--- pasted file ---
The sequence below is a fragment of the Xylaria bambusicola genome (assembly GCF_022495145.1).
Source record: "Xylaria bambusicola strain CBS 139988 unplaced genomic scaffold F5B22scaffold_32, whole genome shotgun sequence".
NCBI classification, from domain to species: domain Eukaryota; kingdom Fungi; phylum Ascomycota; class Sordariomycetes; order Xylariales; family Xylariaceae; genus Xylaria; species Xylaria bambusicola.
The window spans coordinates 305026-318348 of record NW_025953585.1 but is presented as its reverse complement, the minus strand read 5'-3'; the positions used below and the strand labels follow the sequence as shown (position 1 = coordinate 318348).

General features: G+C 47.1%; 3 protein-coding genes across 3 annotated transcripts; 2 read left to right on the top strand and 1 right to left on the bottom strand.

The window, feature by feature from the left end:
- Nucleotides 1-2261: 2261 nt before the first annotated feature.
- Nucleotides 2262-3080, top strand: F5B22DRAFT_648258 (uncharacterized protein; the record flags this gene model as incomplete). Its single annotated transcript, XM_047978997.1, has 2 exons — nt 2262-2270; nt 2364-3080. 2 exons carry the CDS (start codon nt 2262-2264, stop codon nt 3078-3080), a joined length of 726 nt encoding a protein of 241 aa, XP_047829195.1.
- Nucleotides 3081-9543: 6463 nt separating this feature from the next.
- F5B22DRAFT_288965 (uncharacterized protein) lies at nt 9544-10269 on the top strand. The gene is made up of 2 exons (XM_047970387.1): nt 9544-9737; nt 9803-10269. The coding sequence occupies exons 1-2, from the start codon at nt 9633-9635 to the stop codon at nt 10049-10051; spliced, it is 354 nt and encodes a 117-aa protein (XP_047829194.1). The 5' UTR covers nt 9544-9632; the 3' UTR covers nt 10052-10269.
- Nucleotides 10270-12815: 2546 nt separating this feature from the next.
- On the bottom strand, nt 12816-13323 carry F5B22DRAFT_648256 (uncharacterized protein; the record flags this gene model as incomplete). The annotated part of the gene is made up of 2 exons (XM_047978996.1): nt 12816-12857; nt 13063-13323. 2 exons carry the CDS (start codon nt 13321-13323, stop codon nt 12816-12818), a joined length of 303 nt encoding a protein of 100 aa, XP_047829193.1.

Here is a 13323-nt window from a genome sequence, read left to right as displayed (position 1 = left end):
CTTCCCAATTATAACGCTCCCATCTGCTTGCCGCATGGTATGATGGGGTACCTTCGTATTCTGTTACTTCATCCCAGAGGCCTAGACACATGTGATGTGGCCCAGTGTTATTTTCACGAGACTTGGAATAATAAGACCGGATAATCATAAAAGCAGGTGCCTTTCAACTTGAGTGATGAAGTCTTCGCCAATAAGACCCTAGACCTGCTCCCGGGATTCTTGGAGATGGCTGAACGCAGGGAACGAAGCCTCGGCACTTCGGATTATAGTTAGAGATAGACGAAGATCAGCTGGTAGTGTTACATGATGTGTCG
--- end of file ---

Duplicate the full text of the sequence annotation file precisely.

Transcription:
The sequence below is a fragment of the Xylaria bambusicola genome (assembly GCF_022495145.1).
Source record: "Xylaria bambusicola strain CBS 139988 unplaced genomic scaffold F5B22scaffold_32, whole genome shotgun sequence".
NCBI classification, from domain to species: domain Eukaryota; kingdom Fungi; phylum Ascomycota; class Sordariomycetes; order Xylariales; family Xylariaceae; genus Xylaria; species Xylaria bambusicola.
The window spans coordinates 305026-318348 of record NW_025953585.1 but is presented as its reverse complement, the minus strand read 5'-3'; the positions used below and the strand labels follow the sequence as shown (position 1 = coordinate 318348).

General features: G+C 47.1%; 3 protein-coding genes across 3 annotated transcripts; 2 read left to right on the top strand and 1 right to left on the bottom strand.

The window, feature by feature from the left end:
- Nucleotides 1-2261: 2261 nt before the first annotated feature.
- Nucleotides 2262-3080, top strand: F5B22DRAFT_648258 (uncharacterized protein; the record flags this gene model as incomplete). Its single annotated transcript, XM_047978997.1, has 2 exons — nt 2262-2270; nt 2364-3080. 2 exons carry the CDS (start codon nt 2262-2264, stop codon nt 3078-3080), a joined length of 726 nt encoding a protein of 241 aa, XP_047829195.1.
- Nucleotides 3081-9543: 6463 nt separating this feature from the next.
- F5B22DRAFT_288965 (uncharacterized protein) lies at nt 9544-10269 on the top strand. The gene is made up of 2 exons (XM_047970387.1): nt 9544-9737; nt 9803-10269. The coding sequence occupies exons 1-2, from the start codon at nt 9633-9635 to the stop codon at nt 10049-10051; spliced, it is 354 nt and encodes a 117-aa protein (XP_047829194.1). The 5' UTR covers nt 9544-9632; the 3' UTR covers nt 10052-10269.
- Nucleotides 10270-12815: 2546 nt separating this feature from the next.
- On the bottom strand, nt 12816-13323 carry F5B22DRAFT_648256 (uncharacterized protein; the record flags this gene model as incomplete). The annotated part of the gene is made up of 2 exons (XM_047978996.1): nt 12816-12857; nt 13063-13323. 2 exons carry the CDS (start codon nt 13321-13323, stop codon nt 12816-12818), a joined length of 303 nt encoding a protein of 100 aa, XP_047829193.1.

Here is a 13323-nt window from a genome sequence, read left to right as displayed (position 1 = left end):
CTTCCCAATTATAACGCTCCCATCTGCTTGCCGCATGGTATGATGGGGTACCTTCGTATTCTGTTACTTCATCCCAGAGGCCTAGACACATGTGATGTGGCCCAGTGTTATTTTCACGAGACTTGGAATAATAAGACCGGATAATCATAAAAGCAGGTGCCTTTCAACTTGAGTGATGAAGTCTTCGCCAATAAGACCCTAGACCTGCTCCCGGGATTCTTGGAGATGGCTGAACGCAGGGAACGAAGCCTCGGCACTTCGGATTATAGTTAGAGATAGACGAAGATCAGCTGGTAGTGTTACATGATGTGTCG